The mastermind behind the group, who was identified as Denis K, operated from Spain and had accumulated about 15,000 BTC worth about $120 million, authorities said.

The operation to catch this gang was quite massive and involved the police from several countries including the United States, Taiwan in Asia and Romania in Europe. Denis K was eventually arrested in the Spanish port city of Alicante.

The Spanish Interior Minister announced that three other gang members were arrested alongside a massive haul of jewels worth half a million dollars, two luxury cars and properties. Bank accounts belonging to the gang members were also frozen.

According to a statement by Europol, the individuals authorized fraudulent bank transfers, adjusted mule bank accounts and commanded ATMs to issue cash. Apparently the group worked with the Russian mafia up till 2016 but then began working with the Moldovan mafia. This massive operation enabled the gangsters to accumulate a staggering 15,000 BTC with the money being converted on cryptocurrency exchanges in Russia and Ukraine which would later be transferred to the group’s personal bank accounts.

This is not the first time that cryptocurrency has been used to launder money. A Turkish gang was involved in extortion to the amount of 450 BTC from a Turkish businessman while in February a Taiwanese gang was arrested for the theft of BTC worth up to $100,000.

Note: Tokens in the SegWit chain are referred to as SegWit1X (BTC) and SegWit Gold (SWG) and are no longer Bitcoin. Bitcoin Cash (BCH) is the only true Bitcoin as intended by the original Satoshi white paper.  Bitcoin BCH is the only public block chain that offers safe and cheap microtransactions.

source: https://coingeek.com/europol-takes-ukranian-gang-suspected-using-crypto-launder-1-2b/

Government-owned Telecom Egypt linked to Monero mining software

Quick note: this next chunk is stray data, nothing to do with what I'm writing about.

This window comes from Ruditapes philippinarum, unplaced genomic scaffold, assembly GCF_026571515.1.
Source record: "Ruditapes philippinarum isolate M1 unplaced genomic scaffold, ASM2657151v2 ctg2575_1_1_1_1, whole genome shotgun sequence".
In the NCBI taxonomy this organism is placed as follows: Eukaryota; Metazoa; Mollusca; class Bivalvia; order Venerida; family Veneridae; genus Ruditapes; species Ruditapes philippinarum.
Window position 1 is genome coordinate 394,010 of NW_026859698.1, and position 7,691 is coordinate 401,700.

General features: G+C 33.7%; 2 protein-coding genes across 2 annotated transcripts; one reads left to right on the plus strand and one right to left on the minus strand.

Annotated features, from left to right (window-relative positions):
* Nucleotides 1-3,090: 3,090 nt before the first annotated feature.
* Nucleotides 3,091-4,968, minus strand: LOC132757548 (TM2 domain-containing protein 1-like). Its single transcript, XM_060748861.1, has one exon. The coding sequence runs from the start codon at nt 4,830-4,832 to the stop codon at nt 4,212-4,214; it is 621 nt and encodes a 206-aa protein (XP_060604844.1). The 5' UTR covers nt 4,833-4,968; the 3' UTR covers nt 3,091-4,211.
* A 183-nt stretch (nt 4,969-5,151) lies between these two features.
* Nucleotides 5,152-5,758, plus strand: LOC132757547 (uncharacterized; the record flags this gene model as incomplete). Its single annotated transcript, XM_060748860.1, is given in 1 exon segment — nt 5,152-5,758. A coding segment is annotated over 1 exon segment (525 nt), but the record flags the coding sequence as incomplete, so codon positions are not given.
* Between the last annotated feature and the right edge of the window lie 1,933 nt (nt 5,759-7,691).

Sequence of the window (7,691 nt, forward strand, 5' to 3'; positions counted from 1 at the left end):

If proven true, Sandvine’s new “revenue-generation” formula is downright unethical.

Since last year, over 5,000 websites including Amazon and Australian government websites have fallen victim to a malware that uses unwitting users’ computers to mine Monero (XMR) for attackers. Back then, the Coinhive malware slipped in these websites through a usability plugin called BrowseAloud.

And it looks like cyberthieves are deploying the same malware to mine the same coin, but this time a suspect has been pinpointed.

A report by researchers at the Citizen Lab titled, “BAD TRAFFIC” alleges that government-owned company Telecom Egypt had a hand in it, with implications of involvement by network intelligence provider Procera, and its newly acquired corporation Sandvine. Apart from infecting users with Monero-mining CoinHive malware, users are also being wrongly redirected to revenue-generating ads and content—which is one of Sandvine/Provera’s major business offerings. The Sandvine/Procera partnership focuses on traffic management, analytics, and revenue generation, among other things.

The report says that Sandvine devices are being used to infect users with the malware and to generate revenue through redirects not only in Egypt but also in Turkey and Syria, adding that this “raises significant human rights concerns.”

According to the report, the researchers found deep packet inspection (DPI) middleboxes on Egyptian government-owned Telecom Egypt which were similar to those found on Türk Telekom, and “were being used to hijack Egyptian Internet users’ unencrypted web connections en masse, and redirect the users to revenue-generating content such as affiliate ads and browser cryptocurrency mining scripts.”